Tuesday, January 11, 2011

The Early Dynastic origin of the water-lily motif

Thanks to one of the authors, Elena Marinova, for sending the PDF version of the following article to the Archaeobotany mailing list. If you want a copy please email me and I'll forward it on: andie at oddthing.co.uk.

2.37MB (27 pages).

The Early Dynastic origin of the water-lily motif by Tanja Pommerening, Elena Marinova and Stan Hendrickx

Association Égyptologique Reine Élisabeth
Chronique d'Égypte
ISSN 0009-6067
LXXXV (2010) - FASC. 169-170, pages 14-40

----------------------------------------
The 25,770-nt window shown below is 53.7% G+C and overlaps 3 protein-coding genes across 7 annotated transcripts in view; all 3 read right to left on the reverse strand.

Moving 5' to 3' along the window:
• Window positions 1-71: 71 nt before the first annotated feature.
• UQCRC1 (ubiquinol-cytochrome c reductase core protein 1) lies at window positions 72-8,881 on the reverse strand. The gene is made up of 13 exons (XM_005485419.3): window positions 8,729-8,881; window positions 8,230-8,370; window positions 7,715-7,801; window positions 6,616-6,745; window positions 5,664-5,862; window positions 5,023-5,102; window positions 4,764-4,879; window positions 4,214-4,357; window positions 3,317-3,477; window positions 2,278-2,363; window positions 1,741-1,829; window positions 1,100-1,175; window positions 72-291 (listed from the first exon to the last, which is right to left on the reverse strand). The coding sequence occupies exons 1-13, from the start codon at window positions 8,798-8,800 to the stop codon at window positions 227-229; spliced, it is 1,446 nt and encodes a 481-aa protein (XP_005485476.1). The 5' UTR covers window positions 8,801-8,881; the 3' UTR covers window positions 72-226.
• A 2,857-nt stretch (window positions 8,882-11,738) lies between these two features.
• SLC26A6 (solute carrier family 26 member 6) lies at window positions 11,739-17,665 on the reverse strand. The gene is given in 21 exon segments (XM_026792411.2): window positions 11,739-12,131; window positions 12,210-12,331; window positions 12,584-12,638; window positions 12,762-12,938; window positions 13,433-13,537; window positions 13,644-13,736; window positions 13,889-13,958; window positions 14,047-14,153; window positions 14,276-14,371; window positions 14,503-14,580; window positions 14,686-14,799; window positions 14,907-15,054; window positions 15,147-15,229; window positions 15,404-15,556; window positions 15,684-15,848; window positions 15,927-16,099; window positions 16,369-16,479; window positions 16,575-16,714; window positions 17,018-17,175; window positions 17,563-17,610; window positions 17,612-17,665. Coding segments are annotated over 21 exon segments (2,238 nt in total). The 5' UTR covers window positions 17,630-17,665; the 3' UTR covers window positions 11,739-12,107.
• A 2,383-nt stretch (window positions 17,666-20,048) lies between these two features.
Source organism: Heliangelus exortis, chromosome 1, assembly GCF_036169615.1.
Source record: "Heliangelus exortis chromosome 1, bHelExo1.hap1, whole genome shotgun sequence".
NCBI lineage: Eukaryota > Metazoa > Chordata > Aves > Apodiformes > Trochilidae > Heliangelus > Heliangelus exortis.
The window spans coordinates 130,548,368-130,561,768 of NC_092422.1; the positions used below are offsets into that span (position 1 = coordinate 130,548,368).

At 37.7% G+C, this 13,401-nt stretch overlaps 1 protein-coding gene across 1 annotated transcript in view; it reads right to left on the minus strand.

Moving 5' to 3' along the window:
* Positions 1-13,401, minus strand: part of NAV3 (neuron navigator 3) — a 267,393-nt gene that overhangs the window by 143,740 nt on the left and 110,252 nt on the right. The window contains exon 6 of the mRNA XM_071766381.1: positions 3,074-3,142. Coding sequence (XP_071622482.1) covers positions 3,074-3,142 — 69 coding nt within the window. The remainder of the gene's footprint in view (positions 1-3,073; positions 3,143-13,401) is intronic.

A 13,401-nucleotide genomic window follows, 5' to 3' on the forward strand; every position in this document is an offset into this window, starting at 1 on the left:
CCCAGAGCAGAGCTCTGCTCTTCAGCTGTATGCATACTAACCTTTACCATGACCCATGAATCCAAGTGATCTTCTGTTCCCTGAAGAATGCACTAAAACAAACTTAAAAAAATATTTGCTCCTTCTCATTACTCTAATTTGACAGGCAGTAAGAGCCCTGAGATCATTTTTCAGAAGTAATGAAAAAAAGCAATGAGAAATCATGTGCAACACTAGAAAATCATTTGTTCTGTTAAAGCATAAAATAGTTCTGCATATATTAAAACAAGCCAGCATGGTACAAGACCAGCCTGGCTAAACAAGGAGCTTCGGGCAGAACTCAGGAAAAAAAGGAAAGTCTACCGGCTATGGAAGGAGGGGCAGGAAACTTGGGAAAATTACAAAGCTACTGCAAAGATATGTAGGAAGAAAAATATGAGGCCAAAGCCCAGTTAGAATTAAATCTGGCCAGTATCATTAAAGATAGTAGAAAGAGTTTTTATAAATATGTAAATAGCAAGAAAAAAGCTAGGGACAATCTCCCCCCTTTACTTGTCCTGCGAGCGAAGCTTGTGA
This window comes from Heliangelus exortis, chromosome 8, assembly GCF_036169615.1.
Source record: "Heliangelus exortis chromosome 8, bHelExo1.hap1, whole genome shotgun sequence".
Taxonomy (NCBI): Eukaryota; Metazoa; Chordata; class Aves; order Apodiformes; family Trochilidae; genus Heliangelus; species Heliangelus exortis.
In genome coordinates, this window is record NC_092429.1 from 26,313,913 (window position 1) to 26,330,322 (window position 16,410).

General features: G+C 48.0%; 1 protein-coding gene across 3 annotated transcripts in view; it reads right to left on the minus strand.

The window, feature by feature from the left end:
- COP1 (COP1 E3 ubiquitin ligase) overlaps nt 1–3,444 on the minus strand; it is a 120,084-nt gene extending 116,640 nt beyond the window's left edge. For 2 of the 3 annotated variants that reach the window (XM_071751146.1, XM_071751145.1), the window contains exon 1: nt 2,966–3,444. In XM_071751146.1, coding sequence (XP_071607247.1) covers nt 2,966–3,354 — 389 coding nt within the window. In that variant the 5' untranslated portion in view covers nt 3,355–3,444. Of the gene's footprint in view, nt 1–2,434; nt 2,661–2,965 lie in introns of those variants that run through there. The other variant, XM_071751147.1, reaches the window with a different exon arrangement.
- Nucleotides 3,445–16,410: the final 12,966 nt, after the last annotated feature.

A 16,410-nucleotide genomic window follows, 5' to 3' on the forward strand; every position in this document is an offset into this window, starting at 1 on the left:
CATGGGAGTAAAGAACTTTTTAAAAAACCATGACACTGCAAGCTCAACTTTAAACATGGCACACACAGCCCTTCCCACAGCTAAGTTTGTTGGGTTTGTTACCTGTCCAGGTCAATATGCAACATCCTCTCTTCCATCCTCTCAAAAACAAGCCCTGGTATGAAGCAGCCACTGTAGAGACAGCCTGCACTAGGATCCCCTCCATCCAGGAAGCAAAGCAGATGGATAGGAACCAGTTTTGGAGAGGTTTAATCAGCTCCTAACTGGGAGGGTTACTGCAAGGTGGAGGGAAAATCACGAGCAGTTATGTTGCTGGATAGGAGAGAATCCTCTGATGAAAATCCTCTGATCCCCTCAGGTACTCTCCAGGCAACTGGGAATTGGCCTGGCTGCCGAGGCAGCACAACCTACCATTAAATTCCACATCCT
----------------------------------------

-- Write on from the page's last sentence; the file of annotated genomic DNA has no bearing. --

The association of the water-lily (Nymphaea) with architecture and art is one of the most familiar visual aspects of the ancient Egyptian culture. For example during the Middle and New Kingdoms, large quantities of different types of objects are decorated with water-lilies (1). During the Early Dynastic period, the number of representations is more limited and the find contexts more restricted. Nevertheless, early representations are crucial for understanding the origin of the water-lily motif that becomes popular in ancient Egypt during subsequent periods.

No comments: